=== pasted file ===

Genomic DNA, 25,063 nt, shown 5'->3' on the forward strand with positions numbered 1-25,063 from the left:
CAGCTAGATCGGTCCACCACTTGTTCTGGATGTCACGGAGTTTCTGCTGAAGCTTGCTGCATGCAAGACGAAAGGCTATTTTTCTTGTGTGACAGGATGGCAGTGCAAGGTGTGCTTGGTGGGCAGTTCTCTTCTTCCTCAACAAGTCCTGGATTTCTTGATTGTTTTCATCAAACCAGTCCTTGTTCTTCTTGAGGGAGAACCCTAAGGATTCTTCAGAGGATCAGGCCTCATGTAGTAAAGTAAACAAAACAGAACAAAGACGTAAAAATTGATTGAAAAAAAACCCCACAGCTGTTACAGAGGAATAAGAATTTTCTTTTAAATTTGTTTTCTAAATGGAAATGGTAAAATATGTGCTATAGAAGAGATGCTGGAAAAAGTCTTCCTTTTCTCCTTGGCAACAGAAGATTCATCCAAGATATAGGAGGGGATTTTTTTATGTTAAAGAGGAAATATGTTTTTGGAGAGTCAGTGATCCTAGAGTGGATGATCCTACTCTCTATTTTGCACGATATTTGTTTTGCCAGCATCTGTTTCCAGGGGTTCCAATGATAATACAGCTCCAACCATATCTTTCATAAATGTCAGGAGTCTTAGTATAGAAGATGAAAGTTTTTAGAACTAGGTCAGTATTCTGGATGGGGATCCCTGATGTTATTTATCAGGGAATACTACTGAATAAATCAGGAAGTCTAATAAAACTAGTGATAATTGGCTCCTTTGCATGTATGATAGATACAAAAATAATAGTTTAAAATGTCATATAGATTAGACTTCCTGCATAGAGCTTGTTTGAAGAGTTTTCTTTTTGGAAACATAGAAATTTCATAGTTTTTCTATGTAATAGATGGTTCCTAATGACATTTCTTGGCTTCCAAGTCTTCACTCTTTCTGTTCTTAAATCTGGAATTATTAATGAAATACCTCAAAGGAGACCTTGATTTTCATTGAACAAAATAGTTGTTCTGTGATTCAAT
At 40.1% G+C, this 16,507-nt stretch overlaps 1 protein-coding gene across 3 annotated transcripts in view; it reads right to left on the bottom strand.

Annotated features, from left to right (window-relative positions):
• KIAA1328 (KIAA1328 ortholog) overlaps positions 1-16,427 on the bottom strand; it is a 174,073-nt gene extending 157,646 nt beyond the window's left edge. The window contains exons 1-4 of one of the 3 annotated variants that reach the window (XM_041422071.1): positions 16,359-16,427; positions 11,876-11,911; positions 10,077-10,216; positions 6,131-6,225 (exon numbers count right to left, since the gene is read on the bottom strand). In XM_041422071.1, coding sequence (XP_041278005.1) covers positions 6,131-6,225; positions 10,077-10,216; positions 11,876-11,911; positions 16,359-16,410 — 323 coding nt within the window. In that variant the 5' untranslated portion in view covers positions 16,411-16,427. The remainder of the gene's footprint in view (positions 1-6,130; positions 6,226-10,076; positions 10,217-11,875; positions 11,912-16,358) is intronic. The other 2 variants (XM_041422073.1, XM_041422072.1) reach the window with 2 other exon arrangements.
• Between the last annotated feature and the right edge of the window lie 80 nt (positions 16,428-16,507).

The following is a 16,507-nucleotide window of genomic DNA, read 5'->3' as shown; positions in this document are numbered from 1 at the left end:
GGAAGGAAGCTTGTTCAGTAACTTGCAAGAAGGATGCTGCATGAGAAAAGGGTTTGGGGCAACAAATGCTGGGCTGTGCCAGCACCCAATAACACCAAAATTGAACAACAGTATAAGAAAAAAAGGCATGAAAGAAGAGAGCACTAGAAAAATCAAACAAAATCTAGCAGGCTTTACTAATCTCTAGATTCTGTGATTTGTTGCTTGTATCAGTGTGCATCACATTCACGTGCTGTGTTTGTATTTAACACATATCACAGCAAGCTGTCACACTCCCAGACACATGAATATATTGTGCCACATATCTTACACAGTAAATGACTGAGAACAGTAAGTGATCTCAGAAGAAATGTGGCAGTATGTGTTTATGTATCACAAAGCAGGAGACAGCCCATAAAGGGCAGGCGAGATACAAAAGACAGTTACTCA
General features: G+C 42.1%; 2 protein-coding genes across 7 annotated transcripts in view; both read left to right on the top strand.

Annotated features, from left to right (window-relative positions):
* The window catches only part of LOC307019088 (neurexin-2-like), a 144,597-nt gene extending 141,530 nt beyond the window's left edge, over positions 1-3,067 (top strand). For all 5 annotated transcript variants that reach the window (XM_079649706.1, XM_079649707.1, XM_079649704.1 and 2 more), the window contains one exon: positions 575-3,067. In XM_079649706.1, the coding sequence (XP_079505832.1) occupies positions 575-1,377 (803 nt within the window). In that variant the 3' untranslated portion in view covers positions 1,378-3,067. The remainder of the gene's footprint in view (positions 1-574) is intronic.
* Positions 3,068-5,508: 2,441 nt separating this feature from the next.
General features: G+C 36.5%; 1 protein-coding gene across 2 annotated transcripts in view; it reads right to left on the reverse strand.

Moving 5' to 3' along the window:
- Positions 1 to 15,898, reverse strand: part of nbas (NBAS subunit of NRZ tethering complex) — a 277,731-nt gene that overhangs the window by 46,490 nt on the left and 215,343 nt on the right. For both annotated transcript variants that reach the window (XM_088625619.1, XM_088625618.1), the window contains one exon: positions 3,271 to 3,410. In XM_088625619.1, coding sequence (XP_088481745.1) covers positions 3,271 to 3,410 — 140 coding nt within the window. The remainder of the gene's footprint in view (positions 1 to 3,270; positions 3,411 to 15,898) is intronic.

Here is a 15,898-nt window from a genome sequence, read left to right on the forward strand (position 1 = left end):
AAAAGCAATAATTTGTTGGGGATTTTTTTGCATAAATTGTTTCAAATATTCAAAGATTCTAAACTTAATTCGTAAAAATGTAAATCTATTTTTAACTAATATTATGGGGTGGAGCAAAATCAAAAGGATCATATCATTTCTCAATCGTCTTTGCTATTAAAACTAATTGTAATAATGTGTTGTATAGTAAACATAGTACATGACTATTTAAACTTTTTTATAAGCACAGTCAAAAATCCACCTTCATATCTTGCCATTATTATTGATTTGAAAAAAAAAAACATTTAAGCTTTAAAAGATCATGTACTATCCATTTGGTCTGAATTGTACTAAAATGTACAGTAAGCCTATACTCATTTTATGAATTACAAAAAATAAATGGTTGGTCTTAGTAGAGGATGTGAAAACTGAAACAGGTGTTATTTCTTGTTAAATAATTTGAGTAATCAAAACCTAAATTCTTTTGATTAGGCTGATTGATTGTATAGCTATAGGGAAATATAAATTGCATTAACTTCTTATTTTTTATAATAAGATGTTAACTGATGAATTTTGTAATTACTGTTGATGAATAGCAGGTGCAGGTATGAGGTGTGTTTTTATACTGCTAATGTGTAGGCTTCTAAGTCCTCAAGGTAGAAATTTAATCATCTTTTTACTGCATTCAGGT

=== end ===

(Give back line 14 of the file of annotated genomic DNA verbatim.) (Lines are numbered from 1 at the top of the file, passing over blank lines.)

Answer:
Moving 5' to 3' along the window: